At such an early stage, there was no guidance on wearing masks, so this was never something we had to do when out in the community, only when we were in work. Being essential workers, we were lucky that by showing our badges we could enter into some supermarkets without waiting in a queue. So for our weekly shop, this was what we did.
Initially, the shelves were emptying quicker than they could be stocked. Toilet paper and bread mix flying off the shelves. There was a maximum purchase put on these essential items to stop people from buying more than 3 in one shop, which helped a little, but you could see the strain it was having on the key workers that kept the shelves stocked.
Phase 2 – Outdoor Work
25 April – 15 May 2020
Phase 2 was still technically a full lockdown, however, gardening, building and some other trades were allowed to being working under strict guidance. We entered phase 2 on the 25th April 2020 and from the 2nd May (my birthday) more recreational activities were allowed, however, the time limit was still only 2 hours and social distancing was still imperative.
My birthday saw household bubbles being allowed to expand with a reciprocal agreement that extended bubbles would only meet each other.
We continued to keep ourselves to ourselves and Campbell surprised me with a treasure hunt and a beautiful video on my birthday. Despite being in lockdown we managed to make it such a fun day and we filmed it all for YouTube for you guys to see and so that we can continue to look back on it and reminisce.
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Phase 3 – Bubbles
16 May – 29 May 2020
The easing of lockdown started to begin in phase 3 as we moved towards a more normal way of life again within the Bailiwick. We were allowed out for 4 hours of recreation time, which was so nice coming into the warmer weather. Two household bubbles were allowed to join, making 4 household bubbles and more non-essential businesses were able to open up again.
The start of phase 3, which started on 16th May, also saw the reopening of takeaways during certain hours and shops selling sports equipment or children’s clothing. Wedding ceremonies and funerals were allowed a maximum of 10 people, with social distancing measures still in place.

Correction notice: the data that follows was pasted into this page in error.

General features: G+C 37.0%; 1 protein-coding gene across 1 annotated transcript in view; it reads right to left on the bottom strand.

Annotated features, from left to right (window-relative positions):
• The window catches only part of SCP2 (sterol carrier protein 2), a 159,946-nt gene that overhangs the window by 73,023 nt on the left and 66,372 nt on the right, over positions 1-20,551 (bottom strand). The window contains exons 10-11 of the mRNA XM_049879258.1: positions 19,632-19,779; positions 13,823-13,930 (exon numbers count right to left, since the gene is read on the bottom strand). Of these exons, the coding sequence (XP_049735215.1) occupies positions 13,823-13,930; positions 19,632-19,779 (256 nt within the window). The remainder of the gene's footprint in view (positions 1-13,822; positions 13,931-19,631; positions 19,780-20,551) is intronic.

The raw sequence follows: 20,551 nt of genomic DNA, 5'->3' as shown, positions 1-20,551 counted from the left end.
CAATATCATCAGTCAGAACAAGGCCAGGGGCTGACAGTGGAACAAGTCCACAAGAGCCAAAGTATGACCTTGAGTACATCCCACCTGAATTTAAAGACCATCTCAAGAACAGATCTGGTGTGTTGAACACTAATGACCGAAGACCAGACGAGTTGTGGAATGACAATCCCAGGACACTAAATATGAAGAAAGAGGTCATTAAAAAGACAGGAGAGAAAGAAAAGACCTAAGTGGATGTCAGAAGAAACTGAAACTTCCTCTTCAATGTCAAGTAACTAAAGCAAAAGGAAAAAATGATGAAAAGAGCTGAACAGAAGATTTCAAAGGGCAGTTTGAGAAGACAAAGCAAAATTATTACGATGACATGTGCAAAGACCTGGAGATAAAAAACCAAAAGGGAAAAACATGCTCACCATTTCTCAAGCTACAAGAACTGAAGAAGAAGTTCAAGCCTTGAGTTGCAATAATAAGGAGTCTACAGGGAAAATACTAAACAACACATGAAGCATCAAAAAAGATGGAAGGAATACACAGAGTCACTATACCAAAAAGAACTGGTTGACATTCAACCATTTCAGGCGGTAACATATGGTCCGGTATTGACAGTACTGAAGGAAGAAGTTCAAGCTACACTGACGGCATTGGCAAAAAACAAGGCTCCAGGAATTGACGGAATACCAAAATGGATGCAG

We were heading in the right direction and everyone was starting to see light at the end of the tunnel.
Phase 4 – Social Distancing
30 May – 19 June 2020
Different environments were now separated into controlled and uncontrolled environments, based on the ability to trace contacts quickly and effectively following a confirmed case. Controlled environments would include workplaces, places of worship, clubs/groups, recreation and sports teams and a reduced social distance of at least 1 metre may be maintained between people, as long as a record of attendance was kept.
Uncontrolled environments must maintain 2-metre social distancing as no record of attendance was being kept. This included supermarkets and other retail outlets, parks, and playgrounds.
Contact sports and group gatherings must not exceed 30. In the case of a wedding or a funeral, the maximum number of people gathering was 50 people.
Gyms were finally open again with social distancing measures and a booking system in place, and we were very pleased with this one!
Phase 5a – Bailiwick Bubble
20th June 2020
Phase 5a would bring life as normal feel to the Bailiwick, within our Bailiwick bubble. Travel restrictions were still in place with 2-week isolation on return to the island which has played a huge part in keeping the island safe.
This phase started on 20th June 2020, social distancing was now a thing of the past as we were now advised to respect each other’s personal space. Although we were definitely pleased to be able to hug our friends again.
Contact sports were now allowed to start back and indoor children’s play areas were reopened. That feeling of freedom had returned just in time for summer and the positive vibe on the island was amazing.
This phase saw the neighbouring islands to Guernsey re-opening and we took a trip to Herm and Sark during the summer. Things were feeling back to normal.
Phase 5b – International Categories
20th June – 17th August 2020
On 17th August, phase 5b was introduced to allow category A, B and C countries. Travellers entering from a category A country were still required to self isolate for 14 days. However, this change allowed those travelling from a category B country to self-isolate for 7 days on receipt of a negative test. They were then on a passive follow up stage, allowing them to come out of isolation, whilst following strict guidelines.